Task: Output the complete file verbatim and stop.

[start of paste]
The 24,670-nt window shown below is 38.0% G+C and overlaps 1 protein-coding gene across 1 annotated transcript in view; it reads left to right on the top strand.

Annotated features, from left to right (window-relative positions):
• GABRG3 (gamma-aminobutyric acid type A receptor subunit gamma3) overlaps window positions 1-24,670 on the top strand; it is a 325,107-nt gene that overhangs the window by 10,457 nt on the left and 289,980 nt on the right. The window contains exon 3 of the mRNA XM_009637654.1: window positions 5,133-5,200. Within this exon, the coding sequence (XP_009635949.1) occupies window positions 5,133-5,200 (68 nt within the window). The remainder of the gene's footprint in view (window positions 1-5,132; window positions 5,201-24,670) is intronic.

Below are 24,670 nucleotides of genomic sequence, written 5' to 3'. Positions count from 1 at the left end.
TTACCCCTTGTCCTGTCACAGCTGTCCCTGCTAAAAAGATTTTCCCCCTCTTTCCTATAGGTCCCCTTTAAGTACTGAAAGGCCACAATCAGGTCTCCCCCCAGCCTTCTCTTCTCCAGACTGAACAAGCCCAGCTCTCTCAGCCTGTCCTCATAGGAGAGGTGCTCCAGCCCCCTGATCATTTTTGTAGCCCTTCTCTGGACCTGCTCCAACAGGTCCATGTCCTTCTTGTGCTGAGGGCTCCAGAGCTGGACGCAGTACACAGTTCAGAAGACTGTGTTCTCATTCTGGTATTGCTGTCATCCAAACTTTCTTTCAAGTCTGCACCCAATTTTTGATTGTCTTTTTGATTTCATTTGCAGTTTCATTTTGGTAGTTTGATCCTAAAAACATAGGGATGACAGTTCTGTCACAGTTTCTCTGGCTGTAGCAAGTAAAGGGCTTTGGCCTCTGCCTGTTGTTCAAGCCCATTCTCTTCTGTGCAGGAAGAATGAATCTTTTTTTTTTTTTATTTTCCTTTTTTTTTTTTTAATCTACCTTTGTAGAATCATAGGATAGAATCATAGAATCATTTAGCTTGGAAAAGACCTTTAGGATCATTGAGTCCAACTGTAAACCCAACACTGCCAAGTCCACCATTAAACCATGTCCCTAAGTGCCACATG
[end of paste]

The 24,670-nt window shown below is 38.0% G+C and overlaps 1 protein-coding gene across 1 annotated transcript in view; it reads left to right on the top strand.

Annotated features, from left to right (window-relative positions):
• GABRG3 (gamma-aminobutyric acid type A receptor subunit gamma3) overlaps window positions 1-24,670 on the top strand; it is a 325,107-nt gene that overhangs the window by 10,457 nt on the left and 289,980 nt on the right. The window contains exon 3 of the mRNA XM_009637654.1: window positions 5,133-5,200. Within this exon, the coding sequence (XP_009635949.1) occupies window positions 5,133-5,200 (68 nt within the window). The remainder of the gene's footprint in view (window positions 1-5,132; window positions 5,201-24,670) is intronic.

Below are 24,670 nucleotides of genomic sequence, written 5' to 3'. Positions count from 1 at the left end.
TTACCCCTTGTCCTGTCACAGCTGTCCCTGCTAAAAAGATTTTCCCCCTCTTTCCTATAGGTCCCCTTTAAGTACTGAAAGGCCACAATCAGGTCTCCCCCCAGCCTTCTCTTCTCCAGACTGAACAAGCCCAGCTCTCTCAGCCTGTCCTCATAGGAGAGGTGCTCCAGCCCCCTGATCATTTTTGTAGCCCTTCTCTGGACCTGCTCCAACAGGTCCATGTCCTTCTTGTGCTGAGGGCTCCAGAGCTGGACGCAGTACACAGTTCAGAAGACTGTGTTCTCATTCTGGTATTGCTGTCATCCAAACTTTCTTTCAAGTCTGCACCCAATTTTTGATTGTCTTTTTGATTTCATTTGCAGTTTCATTTTGGTAGTTTGATCCTAAAAACATAGGGATGACAGTTCTGTCACAGTTTCTCTGGCTGTAGCAAGTAAAGGGCTTTGGCCTCTGCCTGTTGTTCAAGCCCATTCTCTTCTGTGCAGGAAGAATGAATCTTTTTTTTTTTTTATTTTCCTTTTTTTTTTTTTAATCTACCTTTGTAGAATCATAGGATAGAATCATAGAATCATTTAGCTTGGAAAAGACCTTTAGGATCATTGAGTCCAACTGTAAACCCAACACTGCCAAGTCCACCATTAAACCATGTCCCTAAGTGCCACATG